Unlike most games in the genre, the player has a life total calculated in numbers. Death to a player requires multiple hits but just one death will issue the option to continue from the start of the level or to end the game. Players have unlimited continues. The main highlight of the game are its boss encounters, which often feature large enemies made up of multiple sprites allowing for fluid movement.

Gunstar Heroes features four basic weapon types: Force, a powerful shot that fires rapidly; Lightning, a straight shot that goes through enemies; Chaser, which homes in on enemies; and Flame, a shot that is very effective at close range.[2] By combining two weapons, a new weapon can be formed. For example, combining Lightning and Chaser gives a homing lightning beam attack.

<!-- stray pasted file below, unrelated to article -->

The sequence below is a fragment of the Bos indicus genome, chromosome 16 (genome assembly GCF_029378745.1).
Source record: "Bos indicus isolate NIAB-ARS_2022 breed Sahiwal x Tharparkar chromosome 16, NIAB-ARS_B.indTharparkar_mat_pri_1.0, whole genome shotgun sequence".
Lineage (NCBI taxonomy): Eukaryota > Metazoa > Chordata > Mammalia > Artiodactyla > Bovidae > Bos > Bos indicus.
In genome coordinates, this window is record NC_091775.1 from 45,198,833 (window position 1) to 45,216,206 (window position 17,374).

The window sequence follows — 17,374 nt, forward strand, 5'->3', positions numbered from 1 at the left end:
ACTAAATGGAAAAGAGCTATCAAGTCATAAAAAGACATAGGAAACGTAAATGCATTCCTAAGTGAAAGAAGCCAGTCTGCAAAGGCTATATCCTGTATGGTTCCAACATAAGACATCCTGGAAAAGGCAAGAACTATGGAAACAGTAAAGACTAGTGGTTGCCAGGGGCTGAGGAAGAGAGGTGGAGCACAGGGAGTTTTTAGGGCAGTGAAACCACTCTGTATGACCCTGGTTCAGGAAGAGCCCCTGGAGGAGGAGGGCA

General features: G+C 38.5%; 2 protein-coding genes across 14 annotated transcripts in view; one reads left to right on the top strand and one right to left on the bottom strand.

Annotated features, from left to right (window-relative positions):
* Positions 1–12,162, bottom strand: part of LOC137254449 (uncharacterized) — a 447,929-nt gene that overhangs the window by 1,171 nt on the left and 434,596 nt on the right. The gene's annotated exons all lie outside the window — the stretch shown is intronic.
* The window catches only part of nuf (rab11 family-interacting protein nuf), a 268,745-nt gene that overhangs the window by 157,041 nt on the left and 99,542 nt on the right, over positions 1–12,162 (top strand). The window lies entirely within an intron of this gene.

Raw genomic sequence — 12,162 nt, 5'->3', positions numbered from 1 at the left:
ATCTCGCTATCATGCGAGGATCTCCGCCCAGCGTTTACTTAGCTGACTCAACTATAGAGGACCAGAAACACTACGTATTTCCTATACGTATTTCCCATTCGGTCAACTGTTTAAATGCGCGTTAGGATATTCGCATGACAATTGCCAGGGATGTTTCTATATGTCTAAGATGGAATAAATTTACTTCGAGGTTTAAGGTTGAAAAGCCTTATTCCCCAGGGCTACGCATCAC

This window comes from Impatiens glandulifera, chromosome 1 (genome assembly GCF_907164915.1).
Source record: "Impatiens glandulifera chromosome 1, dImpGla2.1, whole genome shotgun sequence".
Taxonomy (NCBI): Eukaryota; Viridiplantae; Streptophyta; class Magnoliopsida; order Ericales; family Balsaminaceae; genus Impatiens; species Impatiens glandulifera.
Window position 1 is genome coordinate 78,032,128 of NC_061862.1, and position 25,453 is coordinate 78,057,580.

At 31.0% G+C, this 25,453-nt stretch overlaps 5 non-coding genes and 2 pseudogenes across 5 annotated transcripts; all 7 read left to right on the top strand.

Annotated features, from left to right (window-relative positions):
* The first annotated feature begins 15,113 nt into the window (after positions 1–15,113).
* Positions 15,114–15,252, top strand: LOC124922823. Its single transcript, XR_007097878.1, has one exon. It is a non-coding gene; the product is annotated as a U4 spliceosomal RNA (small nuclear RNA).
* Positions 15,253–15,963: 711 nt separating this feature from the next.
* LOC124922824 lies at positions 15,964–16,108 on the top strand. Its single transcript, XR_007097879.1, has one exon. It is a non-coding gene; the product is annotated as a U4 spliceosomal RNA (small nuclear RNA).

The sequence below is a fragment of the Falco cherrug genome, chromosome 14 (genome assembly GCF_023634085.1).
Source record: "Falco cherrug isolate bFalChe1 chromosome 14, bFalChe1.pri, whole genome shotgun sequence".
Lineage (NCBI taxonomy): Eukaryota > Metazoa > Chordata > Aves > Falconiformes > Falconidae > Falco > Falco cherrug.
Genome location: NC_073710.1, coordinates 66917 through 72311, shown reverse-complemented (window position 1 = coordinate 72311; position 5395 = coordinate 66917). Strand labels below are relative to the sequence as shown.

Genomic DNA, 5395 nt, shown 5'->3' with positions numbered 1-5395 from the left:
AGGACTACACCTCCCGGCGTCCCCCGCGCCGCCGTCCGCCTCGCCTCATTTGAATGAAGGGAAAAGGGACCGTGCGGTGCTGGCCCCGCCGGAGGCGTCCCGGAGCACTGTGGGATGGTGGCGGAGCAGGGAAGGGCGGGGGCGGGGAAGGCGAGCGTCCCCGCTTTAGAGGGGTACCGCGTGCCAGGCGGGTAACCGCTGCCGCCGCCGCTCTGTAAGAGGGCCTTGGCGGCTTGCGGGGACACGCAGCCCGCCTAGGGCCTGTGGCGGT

The Western version of the game storyline is different from the Japanese version. In both storylines, there is a God-like but evil robot, Golden Silver, that has the potential to cause extreme ruin. Through the efforts of the Gunstar family (twin brothers Red and Blue, sister Yellow, and older brother Green), the four gems that were Golden Silver's power source were taken and hidden. However, the vicious dictator Colonel Red (called "General Gray" in the Japanese storyline) used a mind control machine to enslave Gunstar Green and make him obey Red's orders. From this, Colonel Red has amassed all four gems again and hopes to reactivate Golden Silver, who Red falsely believes to be a bringer of utopia. The player controls Gunstar Red or Blue (or both in a two-player game) through several different environments to recover all four gems, fighting lots of small enemies and bosses along the way, as well as facing three of Red's lieutenants and the mind controlled Green, who fails to kill his brothers but escapes after they defeat his powerful, shapeshifting robot, the Seven Force.